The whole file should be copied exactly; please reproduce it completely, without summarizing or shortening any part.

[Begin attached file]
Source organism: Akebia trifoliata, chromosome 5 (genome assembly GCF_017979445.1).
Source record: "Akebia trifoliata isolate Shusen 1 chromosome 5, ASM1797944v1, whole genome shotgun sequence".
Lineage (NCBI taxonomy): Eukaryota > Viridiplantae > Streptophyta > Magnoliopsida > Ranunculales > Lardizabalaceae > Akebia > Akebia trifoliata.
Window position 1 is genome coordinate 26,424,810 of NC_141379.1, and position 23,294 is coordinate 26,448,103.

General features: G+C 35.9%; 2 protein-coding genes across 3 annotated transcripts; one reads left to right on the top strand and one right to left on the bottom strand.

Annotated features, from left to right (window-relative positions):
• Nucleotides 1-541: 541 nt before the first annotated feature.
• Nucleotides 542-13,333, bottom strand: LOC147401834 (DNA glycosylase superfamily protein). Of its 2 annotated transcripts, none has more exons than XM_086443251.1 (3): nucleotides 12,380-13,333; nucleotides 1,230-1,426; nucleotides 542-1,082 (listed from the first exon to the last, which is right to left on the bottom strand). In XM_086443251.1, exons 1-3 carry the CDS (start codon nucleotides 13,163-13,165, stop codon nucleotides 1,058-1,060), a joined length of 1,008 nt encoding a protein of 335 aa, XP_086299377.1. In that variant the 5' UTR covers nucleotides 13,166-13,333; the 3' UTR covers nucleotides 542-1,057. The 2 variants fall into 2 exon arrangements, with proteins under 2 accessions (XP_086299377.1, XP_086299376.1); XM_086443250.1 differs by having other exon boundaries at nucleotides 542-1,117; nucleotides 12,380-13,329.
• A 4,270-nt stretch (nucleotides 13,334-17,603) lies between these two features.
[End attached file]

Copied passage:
Source organism: Akebia trifoliata, chromosome 5 (genome assembly GCF_017979445.1).
Source record: "Akebia trifoliata isolate Shusen 1 chromosome 5, ASM1797944v1, whole genome shotgun sequence".
Lineage (NCBI taxonomy): Eukaryota > Viridiplantae > Streptophyta > Magnoliopsida > Ranunculales > Lardizabalaceae > Akebia > Akebia trifoliata.
Window position 1 is genome coordinate 26,424,810 of NC_141379.1, and position 23,294 is coordinate 26,448,103.

General features: G+C 35.9%; 2 protein-coding genes across 3 annotated transcripts; one reads left to right on the top strand and one right to left on the bottom strand.

Annotated features, from left to right (window-relative positions):
• Nucleotides 1-541: 541 nt before the first annotated feature.
• Nucleotides 542-13,333, bottom strand: LOC147401834 (DNA glycosylase superfamily protein). Of its 2 annotated transcripts, none has more exons than XM_086443251.1 (3): nucleotides 12,380-13,333; nucleotides 1,230-1,426; nucleotides 542-1,082 (listed from the first exon to the last, which is right to left on the bottom strand). In XM_086443251.1, exons 1-3 carry the CDS (start codon nucleotides 13,163-13,165, stop codon nucleotides 1,058-1,060), a joined length of 1,008 nt encoding a protein of 335 aa, XP_086299377.1. In that variant the 5' UTR covers nucleotides 13,166-13,333; the 3' UTR covers nucleotides 542-1,057. The 2 variants fall into 2 exon arrangements, with proteins under 2 accessions (XP_086299377.1, XP_086299376.1); XM_086443250.1 differs by having other exon boundaries at nucleotides 542-1,117; nucleotides 12,380-13,329.
• A 4,270-nt stretch (nucleotides 13,334-17,603) lies between these two features.